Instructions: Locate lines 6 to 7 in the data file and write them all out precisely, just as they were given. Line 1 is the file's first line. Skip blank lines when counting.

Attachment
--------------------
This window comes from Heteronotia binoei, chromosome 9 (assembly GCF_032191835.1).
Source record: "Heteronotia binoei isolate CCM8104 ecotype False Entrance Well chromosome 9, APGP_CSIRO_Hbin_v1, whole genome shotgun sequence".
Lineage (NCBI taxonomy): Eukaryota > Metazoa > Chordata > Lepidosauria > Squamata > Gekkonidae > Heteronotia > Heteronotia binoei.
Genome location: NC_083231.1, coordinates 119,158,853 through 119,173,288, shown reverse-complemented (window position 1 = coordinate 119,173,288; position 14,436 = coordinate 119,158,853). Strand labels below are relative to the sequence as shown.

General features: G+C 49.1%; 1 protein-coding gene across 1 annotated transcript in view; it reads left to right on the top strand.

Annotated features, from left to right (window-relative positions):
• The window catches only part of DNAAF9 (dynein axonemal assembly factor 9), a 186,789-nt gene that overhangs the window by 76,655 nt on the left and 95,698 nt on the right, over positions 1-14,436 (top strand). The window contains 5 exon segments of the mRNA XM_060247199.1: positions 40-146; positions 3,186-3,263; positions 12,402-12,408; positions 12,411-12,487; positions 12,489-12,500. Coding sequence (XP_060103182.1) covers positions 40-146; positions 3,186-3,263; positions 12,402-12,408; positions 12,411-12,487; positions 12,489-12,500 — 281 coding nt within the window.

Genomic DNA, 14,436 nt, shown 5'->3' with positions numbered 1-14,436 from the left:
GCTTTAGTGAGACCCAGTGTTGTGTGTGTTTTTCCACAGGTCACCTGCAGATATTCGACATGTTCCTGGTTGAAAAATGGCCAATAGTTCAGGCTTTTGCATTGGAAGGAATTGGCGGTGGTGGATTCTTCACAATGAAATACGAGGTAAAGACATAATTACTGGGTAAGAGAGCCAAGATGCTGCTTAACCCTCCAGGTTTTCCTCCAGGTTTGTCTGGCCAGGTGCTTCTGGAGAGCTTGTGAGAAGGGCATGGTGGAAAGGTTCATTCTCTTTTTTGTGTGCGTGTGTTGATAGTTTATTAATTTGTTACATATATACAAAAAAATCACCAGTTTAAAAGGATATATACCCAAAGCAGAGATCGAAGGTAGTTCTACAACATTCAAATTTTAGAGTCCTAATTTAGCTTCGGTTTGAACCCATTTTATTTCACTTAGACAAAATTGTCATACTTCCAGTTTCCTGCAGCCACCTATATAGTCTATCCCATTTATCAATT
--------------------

Annotated features, from left to right (window-relative positions):
• The window catches only part of DNAAF9 (dynein axonemal assembly factor 9), a 186,789-nt gene that overhangs the window by 76,655 nt on the left and 95,698 nt on the right, over positions 1-14,436 (top strand). The window contains 5 exon segments of the mRNA XM_060247199.1: positions 40-146; positions 3,186-3,263; positions 12,402-12,408; positions 12,411-12,487; positions 12,489-12,500. Coding sequence (XP_060103182.1) covers positions 40-146; positions 3,186-3,263; positions 12,402-12,408; positions 12,411-12,487; positions 12,489-12,500 — 281 coding nt within the window.